External events -- the oil spill in the Gulf and the failed bomb in Times Square -- remind us that the political landscape can change in the blink of an eye… Obama addressed both events in Louisiana yesterday… The president has now interviewed at least three SCOTUS candidates: Garland, Kagan, and Thomas… Breaking down tomorrow's Marginal Primary Tuesday… Mapping out the rest of the week… Lincoln and Halter denounce "racist" TV ad targeting Halter… And Specter and Sestak debated over the weekend, as did Whitman and Poizner.
From Chuck Todd, Mark Murray, Domenico Montanaro, and Ali Weinberg
*** External affairs: No one ever said being president was easy. After getting health care done, seeing the economy turn around, and having financial reform on the verge of Senate passage, the Obama White House now has had to deal with the oil spill in the Gulf Coast, a failed car bomb attempt in Times Square, and even Arizona's new immigration law. It's yet another reminder of how external forces play an important -- and unpredictable -- role in American politics. Just as soon we think we have a grasp of what's happening, what it means for the midterms, and what it means for 2012, we have events that potentially could throw everyone a curveball.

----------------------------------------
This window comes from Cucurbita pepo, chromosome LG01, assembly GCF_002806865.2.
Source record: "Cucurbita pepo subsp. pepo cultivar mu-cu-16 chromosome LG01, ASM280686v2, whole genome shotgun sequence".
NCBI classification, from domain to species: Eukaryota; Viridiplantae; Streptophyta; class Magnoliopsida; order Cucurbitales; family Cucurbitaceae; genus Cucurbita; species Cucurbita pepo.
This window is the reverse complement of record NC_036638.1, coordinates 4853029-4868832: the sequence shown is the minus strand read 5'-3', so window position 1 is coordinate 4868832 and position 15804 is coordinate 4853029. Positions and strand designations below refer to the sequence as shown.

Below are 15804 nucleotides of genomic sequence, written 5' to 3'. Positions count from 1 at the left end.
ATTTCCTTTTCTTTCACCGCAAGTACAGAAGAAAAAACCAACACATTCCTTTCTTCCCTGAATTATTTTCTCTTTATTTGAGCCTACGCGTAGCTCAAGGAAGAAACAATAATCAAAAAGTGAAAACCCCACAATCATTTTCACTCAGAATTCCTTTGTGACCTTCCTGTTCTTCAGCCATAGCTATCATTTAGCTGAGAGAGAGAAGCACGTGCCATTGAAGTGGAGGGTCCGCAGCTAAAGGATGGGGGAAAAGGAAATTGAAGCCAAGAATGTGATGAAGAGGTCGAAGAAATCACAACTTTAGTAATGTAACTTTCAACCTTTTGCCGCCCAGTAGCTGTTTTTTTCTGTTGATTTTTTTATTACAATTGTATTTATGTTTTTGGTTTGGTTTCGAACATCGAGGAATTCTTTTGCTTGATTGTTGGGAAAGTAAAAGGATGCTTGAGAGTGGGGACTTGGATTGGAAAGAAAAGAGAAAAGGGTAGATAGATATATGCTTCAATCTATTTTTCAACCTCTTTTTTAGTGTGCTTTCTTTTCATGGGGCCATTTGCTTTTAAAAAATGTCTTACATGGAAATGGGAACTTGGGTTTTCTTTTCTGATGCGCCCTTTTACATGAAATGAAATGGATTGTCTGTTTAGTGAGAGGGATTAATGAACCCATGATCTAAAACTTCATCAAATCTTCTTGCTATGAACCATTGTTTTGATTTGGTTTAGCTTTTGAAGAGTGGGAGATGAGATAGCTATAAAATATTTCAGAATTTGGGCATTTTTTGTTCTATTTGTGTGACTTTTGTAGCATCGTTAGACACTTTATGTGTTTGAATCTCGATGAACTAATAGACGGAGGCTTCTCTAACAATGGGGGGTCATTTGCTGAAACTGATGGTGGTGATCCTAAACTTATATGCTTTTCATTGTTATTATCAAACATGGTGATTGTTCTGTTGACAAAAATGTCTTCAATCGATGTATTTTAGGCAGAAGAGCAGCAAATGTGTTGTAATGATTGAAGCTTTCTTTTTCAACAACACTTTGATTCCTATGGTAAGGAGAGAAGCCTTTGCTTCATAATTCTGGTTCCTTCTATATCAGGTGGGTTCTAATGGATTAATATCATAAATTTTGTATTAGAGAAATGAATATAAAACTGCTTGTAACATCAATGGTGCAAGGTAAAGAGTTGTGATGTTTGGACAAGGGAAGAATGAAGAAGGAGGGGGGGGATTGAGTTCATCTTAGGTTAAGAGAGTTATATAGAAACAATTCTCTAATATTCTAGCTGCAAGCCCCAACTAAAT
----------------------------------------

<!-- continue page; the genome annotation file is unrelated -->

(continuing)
*** Obama on the oil spill: During his quick trip to Louisiana yesterday, President Obama addressed both the oil spill and the failed car bomb in New York. On the former: "I think the American people are now aware, certainly the folks down in the Gulf are aware, that we're dealing with a massive and potentially unprecedented environmental disaster. The oil that is still leaking from the well could seriously damage the economy and the environment of our Gulf states, and it could extend for a long time. It could jeopardize the livelihoods of thousands of Americans who call this place home." He added, "BP is responsible for this leak; BP will be paying the bill. But as President of the United States, I'm going to spare no effort to respond to this crisis for as long as it continues. And we will spare no resource to clean up whatever damage is caused."
*** Obama on Times Square: Regarding the latter, Obama said, "I want to commend the work of the NYPD, the New York Fire Department, and the FBI, which responded swiftly and aggressively to a dangerous situation. And I also want to commend the vigilant citizens who noticed this suspicious activity and reported it to the authorities... We're going to do what's necessary to protect the American people, to determine who is behind this potentially deadly act, and to see that justice is done. And I'm going to continue to monitor the situation closely and do what it takes at home and abroad to safeguard the security of the American people." On the president's schedule today: At 4:00 pm ET, he presents the commander-in-chief trophy to the Navy football team, and he hosts a dinner for the Business Council at 6:45 pm.